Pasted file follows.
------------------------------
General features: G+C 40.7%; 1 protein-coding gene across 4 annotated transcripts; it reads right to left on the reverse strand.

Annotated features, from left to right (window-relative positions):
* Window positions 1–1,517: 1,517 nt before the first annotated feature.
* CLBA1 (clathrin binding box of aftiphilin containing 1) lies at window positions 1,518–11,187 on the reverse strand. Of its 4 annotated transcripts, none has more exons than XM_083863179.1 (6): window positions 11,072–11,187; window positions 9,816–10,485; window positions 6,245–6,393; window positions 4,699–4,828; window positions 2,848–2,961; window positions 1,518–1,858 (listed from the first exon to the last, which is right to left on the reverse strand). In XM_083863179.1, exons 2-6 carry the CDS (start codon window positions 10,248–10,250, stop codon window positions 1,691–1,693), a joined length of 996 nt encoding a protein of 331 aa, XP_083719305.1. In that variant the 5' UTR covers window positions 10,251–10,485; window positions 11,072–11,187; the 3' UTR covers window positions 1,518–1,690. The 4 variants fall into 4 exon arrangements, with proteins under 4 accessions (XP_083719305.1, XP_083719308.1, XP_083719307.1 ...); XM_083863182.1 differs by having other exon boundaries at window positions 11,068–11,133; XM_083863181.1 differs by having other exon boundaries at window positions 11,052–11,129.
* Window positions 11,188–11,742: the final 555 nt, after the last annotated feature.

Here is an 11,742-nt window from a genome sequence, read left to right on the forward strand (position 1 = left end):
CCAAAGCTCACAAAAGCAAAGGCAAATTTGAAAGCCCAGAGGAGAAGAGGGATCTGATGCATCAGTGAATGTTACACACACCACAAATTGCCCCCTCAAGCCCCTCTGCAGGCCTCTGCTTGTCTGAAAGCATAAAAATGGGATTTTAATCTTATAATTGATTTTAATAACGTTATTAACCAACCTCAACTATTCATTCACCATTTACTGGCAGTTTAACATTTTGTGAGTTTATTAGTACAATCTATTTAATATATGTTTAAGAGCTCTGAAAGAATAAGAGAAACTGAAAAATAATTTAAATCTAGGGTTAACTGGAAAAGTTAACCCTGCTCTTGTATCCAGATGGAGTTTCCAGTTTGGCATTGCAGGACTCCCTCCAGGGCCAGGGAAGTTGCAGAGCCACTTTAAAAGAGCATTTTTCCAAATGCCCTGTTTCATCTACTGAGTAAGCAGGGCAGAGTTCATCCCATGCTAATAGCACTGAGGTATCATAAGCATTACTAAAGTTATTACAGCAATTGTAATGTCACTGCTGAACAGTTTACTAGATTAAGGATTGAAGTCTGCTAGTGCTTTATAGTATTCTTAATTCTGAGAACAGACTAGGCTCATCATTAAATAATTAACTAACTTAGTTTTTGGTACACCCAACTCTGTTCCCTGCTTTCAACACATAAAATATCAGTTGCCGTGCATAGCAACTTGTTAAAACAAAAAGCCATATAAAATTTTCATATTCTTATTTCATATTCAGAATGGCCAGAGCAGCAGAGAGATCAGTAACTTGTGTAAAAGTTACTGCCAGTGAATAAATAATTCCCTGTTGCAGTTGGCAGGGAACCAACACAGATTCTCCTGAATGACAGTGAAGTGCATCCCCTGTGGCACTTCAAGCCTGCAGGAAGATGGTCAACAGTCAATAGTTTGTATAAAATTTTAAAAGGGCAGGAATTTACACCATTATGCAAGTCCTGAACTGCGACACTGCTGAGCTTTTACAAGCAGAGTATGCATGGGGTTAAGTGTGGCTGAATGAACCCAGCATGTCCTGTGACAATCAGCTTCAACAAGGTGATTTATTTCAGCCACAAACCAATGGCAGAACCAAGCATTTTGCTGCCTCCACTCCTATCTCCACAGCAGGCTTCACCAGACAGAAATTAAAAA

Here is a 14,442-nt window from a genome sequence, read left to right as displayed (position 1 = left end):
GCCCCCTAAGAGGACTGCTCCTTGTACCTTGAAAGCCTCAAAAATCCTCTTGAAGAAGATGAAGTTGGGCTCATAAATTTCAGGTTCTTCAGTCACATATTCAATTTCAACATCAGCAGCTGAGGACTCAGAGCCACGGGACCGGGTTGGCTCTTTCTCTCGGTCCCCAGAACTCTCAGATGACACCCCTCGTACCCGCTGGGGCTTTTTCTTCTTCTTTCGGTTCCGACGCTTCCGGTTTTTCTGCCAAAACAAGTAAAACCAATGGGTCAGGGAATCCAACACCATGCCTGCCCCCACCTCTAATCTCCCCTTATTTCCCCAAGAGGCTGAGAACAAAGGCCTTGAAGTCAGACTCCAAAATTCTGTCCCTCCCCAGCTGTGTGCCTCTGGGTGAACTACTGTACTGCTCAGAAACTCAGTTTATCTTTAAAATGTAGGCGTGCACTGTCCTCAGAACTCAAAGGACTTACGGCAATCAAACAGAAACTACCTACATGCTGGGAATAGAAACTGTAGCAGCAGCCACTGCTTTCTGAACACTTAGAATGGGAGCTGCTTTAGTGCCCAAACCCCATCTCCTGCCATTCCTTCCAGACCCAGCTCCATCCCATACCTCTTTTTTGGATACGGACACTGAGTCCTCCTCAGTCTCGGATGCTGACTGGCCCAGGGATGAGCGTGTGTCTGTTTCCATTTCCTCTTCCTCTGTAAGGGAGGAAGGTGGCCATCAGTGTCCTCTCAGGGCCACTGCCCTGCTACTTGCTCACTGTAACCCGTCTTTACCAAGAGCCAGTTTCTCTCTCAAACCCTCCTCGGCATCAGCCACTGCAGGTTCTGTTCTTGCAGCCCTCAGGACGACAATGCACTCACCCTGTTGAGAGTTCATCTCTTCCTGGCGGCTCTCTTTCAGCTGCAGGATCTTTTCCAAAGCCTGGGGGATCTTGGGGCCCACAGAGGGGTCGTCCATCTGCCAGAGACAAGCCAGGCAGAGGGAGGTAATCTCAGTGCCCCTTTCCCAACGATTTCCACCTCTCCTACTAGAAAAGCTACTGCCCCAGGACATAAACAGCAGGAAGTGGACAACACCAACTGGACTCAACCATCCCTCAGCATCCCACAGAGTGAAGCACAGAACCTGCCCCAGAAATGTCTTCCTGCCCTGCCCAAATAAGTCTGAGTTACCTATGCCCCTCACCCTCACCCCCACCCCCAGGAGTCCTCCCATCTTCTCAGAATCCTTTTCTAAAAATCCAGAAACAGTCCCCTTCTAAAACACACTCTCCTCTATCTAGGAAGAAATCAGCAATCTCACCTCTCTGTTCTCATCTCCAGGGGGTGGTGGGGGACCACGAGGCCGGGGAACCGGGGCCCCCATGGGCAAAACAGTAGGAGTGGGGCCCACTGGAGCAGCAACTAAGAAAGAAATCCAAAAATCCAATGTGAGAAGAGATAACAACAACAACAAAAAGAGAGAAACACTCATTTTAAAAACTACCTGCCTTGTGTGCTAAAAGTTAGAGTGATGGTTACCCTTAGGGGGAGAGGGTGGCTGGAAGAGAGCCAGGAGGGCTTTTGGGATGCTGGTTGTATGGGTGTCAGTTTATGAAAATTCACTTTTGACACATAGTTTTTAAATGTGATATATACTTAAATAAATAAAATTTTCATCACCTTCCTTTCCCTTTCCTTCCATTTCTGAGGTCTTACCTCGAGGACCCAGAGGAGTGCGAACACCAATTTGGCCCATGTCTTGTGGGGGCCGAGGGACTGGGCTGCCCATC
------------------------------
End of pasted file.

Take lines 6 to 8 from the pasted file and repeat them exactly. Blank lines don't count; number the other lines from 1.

Here is an 11,742-nt window from a genome sequence, read left to right on the forward strand (position 1 = left end):
CCAAAGCTCACAAAAGCAAAGGCAAATTTGAAAGCCCAGAGGAGAAGAGGGATCTGATGCATCAGTGAATGTTACACACACCACAAATTGCCCCCTCAAGCCCCTCTGCAGGCCTCTGCTTGTCTGAAAGCATAAAAATGGGATTTTAATCTTATAATTGATTTTAATAACGTTATTAACCAACCTCAACTATTCATTCACCATTTACTGGCAGTTTAACATTTTGTGAGTTTATTAGTACAATCTATTTAATATATGTTTAAGAGCTCTGAAAGAATAAGAGAAACTGAAAAATAATTTAAATCTAGGGTTAACTGGAAAAGTTAACCCTGCTCTTGTATCCAGATGGAGTTTCCAGTTTGGCATTGCAGGACTCCCTCCAGGGCCAGGGAAGTTGCAGAGCCACTTTAAAAGAGCATTTTTCCAAATGCCCTGTTTCATCTACTGAGTAAGCAGGGCAGAGTTCATCCCATGCTAATAGCACTGAGGTATCATAAGCATTACTAAAGTTATTACAGCAATTGTAATGTCACTGCTGAACAGTTTACTAGATTAAGGATTGAAGTCTGCTAGTGCTTTATAGTATTCTTAATTCTGAGAACAGACTAGGCTCATCATTAAATAATTAACTAACTTAGTTTTTGGTACACCCAACTCTGTTCCCTGCTTTCAACACATAAAATATCAGTTGCCGTGCATAGCAACTTGTTAAAACAAAAAGCCATATAAAATTTTCATATTCTTATTTCATATTCAGAATGGCCAGAGCAGCAGAGAGATCAGTAACTTGTGTAAAAGTTACTGCCAGTGAATAAATAATTCCCTGTTGCAGTTGGCAGGGAACCAACACAGATTCTCCTGAATGACAGTGAAGTGCATCCCCTGTGGCACTTCAAGCCTGCAGGAAGATGGTCAACAGTCAATAGTTTGTATAAAATTTTAAAAGGGCAGGAATTTACACCATTATGCAAGTCCTGAACTGCGACACTGCTGAGCTTTTACAAGCAGAGTATGCATGGGGTTAAGTGTGGCTGAATGAACCCAGCATGTCCTGTGACAATCAGCTTCAACAAGGTGATTTATTTCAGCCACAAACCAATGGCAGAACCAAGCATTTTGCTGCCTCCACTCCTATCTCCACAGCAGGCTTCACCAGACAGAAATTAAAAA

Here is a 14,442-nt window from a genome sequence, read left to right as displayed (position 1 = left end):